Youth Org Opening Act Puts the Spotlight on Its Students
HBO talent and award-winning performers lent their voices to original student works at the arts program’s 13th annual gala.
Race. Gender identity. Depression. Drug use. School shootings. These were just some of the topics Opening Act’s Play Reading gala touched on this year. “I know I’m more than just a street kid ... I can live on the stage,” proclaimed Keybo Carillo Jr., one of the students in the theater program exposing young New Yorkers to skills they can apply to their futures.
Held at New World Stages, Opening Act’s 13th annual gala was presented with the theme “In Their Own Words.” “So few students have had the opportunity to control the narrative. To tell their stories,” executive director Suzy Myers Jackson explained at the start of the event. This year’s production, comprised of plays, poems, monologues and song, highlighted just that, with every piece an original work from Opening Act’s students and alumni.
Alongside professional actors such as Mustafa Shakir (HBO’s The Deuce), Joe Morton (Scandal), Asia Kate Dillon (Billions), Tony Goldwyn (Scandal), and Tracie Thoms (Rent), student and alumni stepped onto the stage to perform their pieces. The first, Intersections, featured a play reading-within-the-reading, in which a group of actors help a young playwright realize that defining and casting parts shouldn’t be limited to stereotypes.
Another group, of students only, illustrated what it's like to face the pressures and anxieties of growing up in today’s world, through movement and voice. Expanding on issues of depression, empathy, and mental health through their own points of view, the chorus of students ended with a directive for the audience: “Talk to your kids.”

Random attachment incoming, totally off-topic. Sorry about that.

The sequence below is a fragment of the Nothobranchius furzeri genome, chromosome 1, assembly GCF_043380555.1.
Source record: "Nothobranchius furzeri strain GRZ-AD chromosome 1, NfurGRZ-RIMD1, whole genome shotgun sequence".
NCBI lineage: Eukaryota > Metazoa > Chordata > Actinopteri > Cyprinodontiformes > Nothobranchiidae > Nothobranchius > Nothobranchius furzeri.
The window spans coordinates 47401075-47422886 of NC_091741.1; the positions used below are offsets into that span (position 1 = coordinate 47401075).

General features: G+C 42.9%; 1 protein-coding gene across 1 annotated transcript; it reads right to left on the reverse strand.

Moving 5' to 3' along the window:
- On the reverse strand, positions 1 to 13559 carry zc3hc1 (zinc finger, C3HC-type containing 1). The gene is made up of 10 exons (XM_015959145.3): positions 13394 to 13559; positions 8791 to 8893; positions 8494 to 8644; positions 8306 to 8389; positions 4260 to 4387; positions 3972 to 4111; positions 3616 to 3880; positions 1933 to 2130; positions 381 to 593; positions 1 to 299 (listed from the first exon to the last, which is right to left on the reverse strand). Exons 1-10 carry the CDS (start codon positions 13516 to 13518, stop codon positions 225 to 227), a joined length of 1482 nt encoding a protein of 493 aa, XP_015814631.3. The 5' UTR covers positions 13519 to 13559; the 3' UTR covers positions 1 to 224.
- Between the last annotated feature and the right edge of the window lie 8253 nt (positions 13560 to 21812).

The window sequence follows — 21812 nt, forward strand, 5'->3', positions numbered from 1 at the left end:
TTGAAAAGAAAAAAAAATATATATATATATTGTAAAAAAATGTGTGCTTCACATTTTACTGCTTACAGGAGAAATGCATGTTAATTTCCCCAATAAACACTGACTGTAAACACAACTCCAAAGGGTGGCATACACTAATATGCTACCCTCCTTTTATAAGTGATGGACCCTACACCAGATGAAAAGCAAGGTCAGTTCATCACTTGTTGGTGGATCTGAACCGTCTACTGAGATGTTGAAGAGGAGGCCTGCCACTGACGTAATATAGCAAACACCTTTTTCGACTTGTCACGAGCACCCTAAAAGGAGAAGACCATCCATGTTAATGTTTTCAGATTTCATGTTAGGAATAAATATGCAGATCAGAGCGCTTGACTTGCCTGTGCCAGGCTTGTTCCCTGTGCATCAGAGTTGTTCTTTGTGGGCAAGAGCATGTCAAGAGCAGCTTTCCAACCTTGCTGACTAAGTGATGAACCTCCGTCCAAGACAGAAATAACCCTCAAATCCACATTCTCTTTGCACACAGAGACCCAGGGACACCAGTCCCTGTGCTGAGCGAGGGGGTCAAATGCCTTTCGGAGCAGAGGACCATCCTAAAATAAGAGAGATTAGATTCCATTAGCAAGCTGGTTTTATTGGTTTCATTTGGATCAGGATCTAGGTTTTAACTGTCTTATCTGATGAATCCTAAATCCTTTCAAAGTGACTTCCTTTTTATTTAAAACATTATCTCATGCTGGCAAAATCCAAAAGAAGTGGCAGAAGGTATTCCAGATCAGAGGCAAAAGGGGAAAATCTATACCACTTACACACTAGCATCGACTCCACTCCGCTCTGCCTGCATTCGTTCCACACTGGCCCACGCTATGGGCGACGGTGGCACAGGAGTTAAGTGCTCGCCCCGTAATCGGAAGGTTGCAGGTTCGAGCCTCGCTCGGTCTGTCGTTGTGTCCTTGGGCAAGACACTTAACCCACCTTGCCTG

The final reading, Security Strike, told the story of two trials after a pair of school shootings — one committed by a student, another by a school security guard. The reading vocalized the students’ own confusion of feeling unsafe in their schools, and their awareness that race plays a key role in whether they are perceived as a “threat” or as a kid who “needs help.”
“I was pleasantly delighted by how smart and nuanced the writing was,” shared Shakir after his performance in Security Strike. New to the program, he described the experience as “soulful,” admiring “how these youngsters have poured their hearts into the work.”
Industry pros, including casting director Alexa Fogel and The Deuce’s Dominique Fishback, also helped guide the students behind the scenes: “This is my first year with Opening Act,” said Carillo before his spoken word performance. “Dominique helped me tighten [it] up. It really makes a difference.”
Through all the deep and serious topics, the students found glimpses of humor, keeping the evening enjoyable and celebratory while shedding a light on the very real fears and issues teens grapple with every day. Security Strike’s final message, “Change starts with a conversation,” exhorted adults in the audience to empower young people to shape their own futures, and hear their voices. Opening Act is helping them find that voice.
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